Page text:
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  3. Moira, I'm afraid I have not read any of Grafton's alphabet novels even though I'm her books are very popular.

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    1. Now Prashant, you are going to have to take a look! At least try one - A for Alibi of course....

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  4. I'm a constant reader of Grafton's alphabet series, it wasn't until you did this post that I realized that my version of Kinsey's talented dress has 3/4-length sleeves! The version in my head is like this or like this .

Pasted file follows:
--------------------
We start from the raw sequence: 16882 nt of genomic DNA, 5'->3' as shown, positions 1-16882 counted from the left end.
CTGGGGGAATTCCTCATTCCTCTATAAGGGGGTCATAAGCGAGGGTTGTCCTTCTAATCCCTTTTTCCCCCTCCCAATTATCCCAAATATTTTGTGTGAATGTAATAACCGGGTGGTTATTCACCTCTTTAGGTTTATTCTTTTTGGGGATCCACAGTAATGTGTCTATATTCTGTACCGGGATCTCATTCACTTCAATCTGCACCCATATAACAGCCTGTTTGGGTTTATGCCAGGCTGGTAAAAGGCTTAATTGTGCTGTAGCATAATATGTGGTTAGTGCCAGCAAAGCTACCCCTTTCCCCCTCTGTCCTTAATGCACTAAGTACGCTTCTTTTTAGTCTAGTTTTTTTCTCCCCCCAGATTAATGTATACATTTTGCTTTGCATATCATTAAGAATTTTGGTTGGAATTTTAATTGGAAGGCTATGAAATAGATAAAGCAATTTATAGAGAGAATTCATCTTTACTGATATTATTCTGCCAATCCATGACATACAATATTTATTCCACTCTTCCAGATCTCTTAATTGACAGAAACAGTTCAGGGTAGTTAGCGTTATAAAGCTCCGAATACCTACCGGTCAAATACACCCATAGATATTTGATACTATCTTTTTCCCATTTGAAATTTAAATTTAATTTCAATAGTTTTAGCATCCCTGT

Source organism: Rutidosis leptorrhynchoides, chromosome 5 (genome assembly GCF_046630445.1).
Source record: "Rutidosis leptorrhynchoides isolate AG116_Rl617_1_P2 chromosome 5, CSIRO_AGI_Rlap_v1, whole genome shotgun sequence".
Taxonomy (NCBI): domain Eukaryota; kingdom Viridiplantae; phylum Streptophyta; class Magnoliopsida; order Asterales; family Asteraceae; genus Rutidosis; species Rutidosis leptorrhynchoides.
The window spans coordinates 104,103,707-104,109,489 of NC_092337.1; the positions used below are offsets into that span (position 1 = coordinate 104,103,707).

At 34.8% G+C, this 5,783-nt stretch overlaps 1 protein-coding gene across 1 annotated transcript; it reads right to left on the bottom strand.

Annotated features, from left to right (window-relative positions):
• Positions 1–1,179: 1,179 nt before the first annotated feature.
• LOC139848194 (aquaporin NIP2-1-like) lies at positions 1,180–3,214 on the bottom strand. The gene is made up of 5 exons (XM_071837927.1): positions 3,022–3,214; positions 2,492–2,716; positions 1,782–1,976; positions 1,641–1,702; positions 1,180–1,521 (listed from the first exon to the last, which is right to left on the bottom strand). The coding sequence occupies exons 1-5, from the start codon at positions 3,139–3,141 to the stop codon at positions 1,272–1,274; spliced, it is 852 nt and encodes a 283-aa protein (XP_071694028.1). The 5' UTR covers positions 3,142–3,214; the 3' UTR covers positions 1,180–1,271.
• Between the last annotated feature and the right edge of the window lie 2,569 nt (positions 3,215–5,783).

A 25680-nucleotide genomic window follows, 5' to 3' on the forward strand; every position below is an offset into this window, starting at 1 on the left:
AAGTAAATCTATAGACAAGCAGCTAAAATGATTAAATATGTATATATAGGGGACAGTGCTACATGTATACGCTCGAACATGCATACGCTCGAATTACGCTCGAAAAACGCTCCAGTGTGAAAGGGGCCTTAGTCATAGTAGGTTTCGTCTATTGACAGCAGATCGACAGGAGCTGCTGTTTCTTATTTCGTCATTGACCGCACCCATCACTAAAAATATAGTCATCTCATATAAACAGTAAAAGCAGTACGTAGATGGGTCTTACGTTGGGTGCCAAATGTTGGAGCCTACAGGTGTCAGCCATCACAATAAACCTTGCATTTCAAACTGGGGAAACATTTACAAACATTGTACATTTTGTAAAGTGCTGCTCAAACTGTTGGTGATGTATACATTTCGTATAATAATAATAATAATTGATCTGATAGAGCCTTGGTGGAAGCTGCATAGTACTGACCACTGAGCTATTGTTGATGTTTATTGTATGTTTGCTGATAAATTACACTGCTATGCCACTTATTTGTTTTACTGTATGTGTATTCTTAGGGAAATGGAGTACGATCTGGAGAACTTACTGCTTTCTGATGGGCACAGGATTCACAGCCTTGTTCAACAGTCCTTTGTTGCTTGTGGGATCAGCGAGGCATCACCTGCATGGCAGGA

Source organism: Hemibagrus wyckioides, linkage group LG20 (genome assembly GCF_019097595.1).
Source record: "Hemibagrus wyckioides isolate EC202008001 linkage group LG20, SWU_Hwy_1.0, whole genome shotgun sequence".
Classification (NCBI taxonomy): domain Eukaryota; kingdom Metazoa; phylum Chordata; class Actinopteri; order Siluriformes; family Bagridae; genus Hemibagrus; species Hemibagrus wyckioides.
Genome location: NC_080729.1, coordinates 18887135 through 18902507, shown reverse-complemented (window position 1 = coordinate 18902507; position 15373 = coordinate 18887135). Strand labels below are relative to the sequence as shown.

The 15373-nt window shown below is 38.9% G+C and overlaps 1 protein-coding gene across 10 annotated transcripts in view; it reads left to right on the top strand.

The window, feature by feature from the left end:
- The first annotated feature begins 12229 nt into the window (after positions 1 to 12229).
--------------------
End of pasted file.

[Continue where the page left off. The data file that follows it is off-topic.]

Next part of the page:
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    1. Oh yes Margaret, yours are excellent, and you could well be right about 3/4 sleeves. I think your second one - I like the length. When I was looking I was keen to get my (imaginary) length right, not too short seemed important to me...

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  5. Moira: I found it hard to enjoy the book as I found the cast of characters quite unlikeable.

    How about Sue in a little black dress - https://encrypted-tbn2.gstatic.com/images?q=tbn:ANd9GcRbJ5yBQhrGWJi7nyzQ13mGBjLuUfDUfsJ0qrmOEE0uDNxdNlxcKw

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    1. I think this series either grabs you in or puts you off completely. The picture is great - she looks very elegant, and more relaxed than Kinsey!